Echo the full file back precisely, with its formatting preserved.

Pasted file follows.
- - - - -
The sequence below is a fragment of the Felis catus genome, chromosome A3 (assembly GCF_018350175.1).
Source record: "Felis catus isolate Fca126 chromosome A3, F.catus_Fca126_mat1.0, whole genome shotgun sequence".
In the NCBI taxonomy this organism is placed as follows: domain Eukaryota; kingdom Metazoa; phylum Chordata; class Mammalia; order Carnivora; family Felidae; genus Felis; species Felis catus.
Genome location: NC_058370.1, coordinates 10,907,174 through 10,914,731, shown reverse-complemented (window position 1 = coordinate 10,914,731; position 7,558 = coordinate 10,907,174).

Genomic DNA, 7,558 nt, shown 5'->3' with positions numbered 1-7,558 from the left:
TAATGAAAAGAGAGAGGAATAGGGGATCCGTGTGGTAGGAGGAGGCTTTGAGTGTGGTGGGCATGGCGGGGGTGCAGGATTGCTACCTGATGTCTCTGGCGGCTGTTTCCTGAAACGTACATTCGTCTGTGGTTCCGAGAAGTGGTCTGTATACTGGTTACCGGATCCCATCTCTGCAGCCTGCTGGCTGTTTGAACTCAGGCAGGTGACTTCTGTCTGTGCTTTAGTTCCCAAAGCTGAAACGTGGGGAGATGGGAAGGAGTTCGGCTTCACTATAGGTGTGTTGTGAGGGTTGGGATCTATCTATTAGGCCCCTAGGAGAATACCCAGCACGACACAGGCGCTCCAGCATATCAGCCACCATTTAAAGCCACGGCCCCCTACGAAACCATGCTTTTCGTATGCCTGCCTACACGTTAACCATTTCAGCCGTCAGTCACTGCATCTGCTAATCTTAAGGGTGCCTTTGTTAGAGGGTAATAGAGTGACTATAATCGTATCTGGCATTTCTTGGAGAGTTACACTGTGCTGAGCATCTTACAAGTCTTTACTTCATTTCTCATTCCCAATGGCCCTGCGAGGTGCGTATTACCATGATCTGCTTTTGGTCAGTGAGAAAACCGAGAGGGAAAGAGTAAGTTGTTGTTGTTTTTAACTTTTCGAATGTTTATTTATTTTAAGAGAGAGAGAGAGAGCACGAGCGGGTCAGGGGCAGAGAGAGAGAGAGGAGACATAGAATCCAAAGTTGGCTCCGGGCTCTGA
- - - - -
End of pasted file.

The sequence below is a fragment of the Felis catus genome, chromosome A3 (assembly GCF_018350175.1).
Source record: "Felis catus isolate Fca126 chromosome A3, F.catus_Fca126_mat1.0, whole genome shotgun sequence".
In the NCBI taxonomy this organism is placed as follows: domain Eukaryota; kingdom Metazoa; phylum Chordata; class Mammalia; order Carnivora; family Felidae; genus Felis; species Felis catus.
Genome location: NC_058370.1, coordinates 10,907,174 through 10,914,731, shown reverse-complemented (window position 1 = coordinate 10,914,731; position 7,558 = coordinate 10,907,174).

Genomic DNA, 7,558 nt, shown 5'->3' with positions numbered 1-7,558 from the left:
TAATGAAAAGAGAGAGGAATAGGGGATCCGTGTGGTAGGAGGAGGCTTTGAGTGTGGTGGGCATGGCGGGGGTGCAGGATTGCTACCTGATGTCTCTGGCGGCTGTTTCCTGAAACGTACATTCGTCTGTGGTTCCGAGAAGTGGTCTGTATACTGGTTACCGGATCCCATCTCTGCAGCCTGCTGGCTGTTTGAACTCAGGCAGGTGACTTCTGTCTGTGCTTTAGTTCCCAAAGCTGAAACGTGGGGAGATGGGAAGGAGTTCGGCTTCACTATAGGTGTGTTGTGAGGGTTGGGATCTATCTATTAGGCCCCTAGGAGAATACCCAGCACGACACAGGCGCTCCAGCATATCAGCCACCATTTAAAGCCACGGCCCCCTACGAAACCATGCTTTTCGTATGCCTGCCTACACGTTAACCATTTCAGCCGTCAGTCACTGCATCTGCTAATCTTAAGGGTGCCTTTGTTAGAGGGTAATAGAGTGACTATAATCGTATCTGGCATTTCTTGGAGAGTTACACTGTGCTGAGCATCTTACAAGTCTTTACTTCATTTCTCATTCCCAATGGCCCTGCGAGGTGCGTATTACCATGATCTGCTTTTGGTCAGTGAGAAAACCGAGAGGGAAAGAGTAAGTTGTTGTTGTTTTTAACTTTTCGAATGTTTATTTATTTTAAGAGAGAGAGAGAGAGCACGAGCGGGTCAGGGGCAGAGAGAGAGAGAGGAGACATAGAATCCAAAGTTGGCTCCGGGCTCTGA